Bologna Old Town – Heart Of The Emilia Romagna Region
It was a quick train trip (90 minutes) from Verona to Bologna but since we were travelling on Saturday we thought it might be busy so decided to pay the extra premium for 1st class train tickets. We should not have wasted our money – but that is the tale for another blog.
We were delighted to be able to check into our hotel when we arrived and even more pleased with our hotel choice (Aemelia Hotel) close to Bologna Old Town. While our B&B stay in Verona had been ok, it was nice to be able to have a larger room and many comfortable spots around the hotel to lounge. Our room on the 6th floor (below the patio deck with the tepid hot tub) had an awesome view of old Bologna and the setting sun. With the profusion of red brick, we could certainly see why Bologna was sometimes called the “Red City”. Located about a 10 minute walk from Porto San Vitale (one of the 12 gates into Bologna Old Town), we would have lots of chances to explore this new city.
Several different days we headed into old town, starting with a reasonable time limit in mind, but ending up crawling back to the hotel with throbbing feet and legs. Each new corner of the old town provide yet another new site to explore. We tried a couple of the different ancient portals that let you into Bologna Old Town. In some cases only part of the old portal remained but it was still obvious where the gate had been.
Miles and Miles of Covered Porticos in Bologna
I was fascinated by the miles and miles of porticos. These arched walkways provided cover from the sun (but in many places may have been a bit darker after dark than we would have liked). Some porticos were more utilitarian but many were highly decorative and often caused me to walk with my eyes upwards.
Interesting Bologna City Sites
Like most of Italy, almost every turn also produced yet one more church. Some were under renovation and many were closed. Knowing we would be seeing many many churches in our trip to Italy, we admired the churches and bell towers from afar in this town.
We found the twin towers in the heart of the old town and were certain that one or both of them were tilting badly. There were steps in the taller one that allowed you to climb to the top to see Bologna spread out in front of you (even though the bottom had scaffolding all around it, the stairs were still open). While climbing the tower stayed on our list until the last day, after we had gone to the top of the hill of San Luca, we figured we had got the best panoramic view (if not a more close up look at the old town).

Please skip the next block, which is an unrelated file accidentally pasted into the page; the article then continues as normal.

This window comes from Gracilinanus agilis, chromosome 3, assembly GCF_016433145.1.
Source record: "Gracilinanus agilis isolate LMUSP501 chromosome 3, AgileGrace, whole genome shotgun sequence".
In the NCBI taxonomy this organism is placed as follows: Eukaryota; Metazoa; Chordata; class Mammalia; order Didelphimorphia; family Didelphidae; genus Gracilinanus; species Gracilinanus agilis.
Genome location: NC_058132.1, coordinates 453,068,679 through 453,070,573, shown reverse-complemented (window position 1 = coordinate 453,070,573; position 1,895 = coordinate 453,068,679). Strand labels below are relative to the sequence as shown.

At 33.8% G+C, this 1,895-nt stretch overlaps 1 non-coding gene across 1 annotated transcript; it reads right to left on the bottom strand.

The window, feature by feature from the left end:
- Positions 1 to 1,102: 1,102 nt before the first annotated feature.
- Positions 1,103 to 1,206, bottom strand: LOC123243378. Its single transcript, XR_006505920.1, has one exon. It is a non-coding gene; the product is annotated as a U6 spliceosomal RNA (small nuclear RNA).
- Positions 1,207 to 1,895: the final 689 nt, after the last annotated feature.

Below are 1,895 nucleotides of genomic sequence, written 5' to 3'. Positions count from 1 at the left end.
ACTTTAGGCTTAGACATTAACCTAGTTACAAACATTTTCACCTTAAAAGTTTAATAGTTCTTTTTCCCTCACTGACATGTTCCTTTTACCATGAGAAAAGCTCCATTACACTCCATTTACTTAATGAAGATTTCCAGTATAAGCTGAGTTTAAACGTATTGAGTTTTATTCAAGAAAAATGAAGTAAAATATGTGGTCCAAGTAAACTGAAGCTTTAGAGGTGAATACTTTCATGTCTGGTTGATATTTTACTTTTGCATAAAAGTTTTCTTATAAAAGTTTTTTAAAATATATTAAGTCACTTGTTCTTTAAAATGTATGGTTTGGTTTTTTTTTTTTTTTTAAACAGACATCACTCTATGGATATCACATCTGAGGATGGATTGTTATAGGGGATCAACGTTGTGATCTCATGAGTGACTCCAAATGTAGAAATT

Piazza Maggiore at the centre also boasted the statue of Neptune, a hedonistic display that I was sure offended some travellers for its explicit sexual poses.
A visit up to San Luca was a highly recommended trip to see the church, the view from the top and the 666 portico route. But I was only going if I could ride up and walk down! One day we wandered to find Piazza Malpighi (the transportation hub) and the pickup spot for the San Luca Express (a little tourist train). With schedule in hand we would tackle the mother of all porticos later in the week.
The Awesome Food of Bologna and the Emilia Romagna Region
No trip to the Emilia Romagna region could possibly be complete without at least one food tour. While our hotel recommended one of the better known ones, a little research uncovered another highly recommended option with Italian Days Food Tour. At almost 150€ per person it was expensive but you would get 3 factory tours (Parmesan, Proscutto and Acetico Balsamica) and what sounded like an awesome lunch. Contacting the website we got an email confirmation with complete instructions for our day. We had originally planned to do day trips to Parma and Modena but after our food tour, we decided to pass on that for this trip.
Known as the “Fat City”, Bologna would live up to this name during our trip. Our hotel had a great selection for breakfast that gave us a strong protein boost to start the day. While we continued to picnic after visits to the market or the local food store, we tried to eat one good meal out each day. There was a local restaurant (Ristorante Cesoia) that gave us our first introduction to tagliatelle au ragu and a pleasant surprise with fresh fish. We ate like kings on our food tour day, getting samples of a broad selection of typical Bolognese dishes. We took the learning from that tour to help us order at a restaurant down a small alley that was recommended to us (Osteria Al 15). The proprietor took special care to oversee (and correct) our menu choices to ensure we got the most delicious taste experience. Probably the most unusual spot we ate was Toffee Art Cafe close to our hotel, where we ate in a converted red shipping container on the street. The food was good but the large selection of chocolate desserts sealed the deal.
When we had walked our feet off, the default was pizza. And when we followed the recommendations of our hotel and tried Pizzeria Spacca Napoli, we found both the seafood and proscuitto pizzas to be a gourmet delight.
The 7 days in Bologna flew by. We never did take the train into Florence, even though it was only a 45 minute train trip. We had done a quick day trip on a previous cruise and we were not sure we really wanted another quick whirlwind tour. We would leave Florence for another trip (when we would also re-visit Siena).
Having learned our lesson about regional train travel, we picked our train for Igea Marina with care. If you book a first class ticket and don’t get an assigned seat, it is not really first class and don’t expect anything more! This is the likely situation when booking regional trains – so consider the high speed trains if you want real first class!
What was your favourite part of Bologna Old Town – the Fat City, the Educated City or the Red City?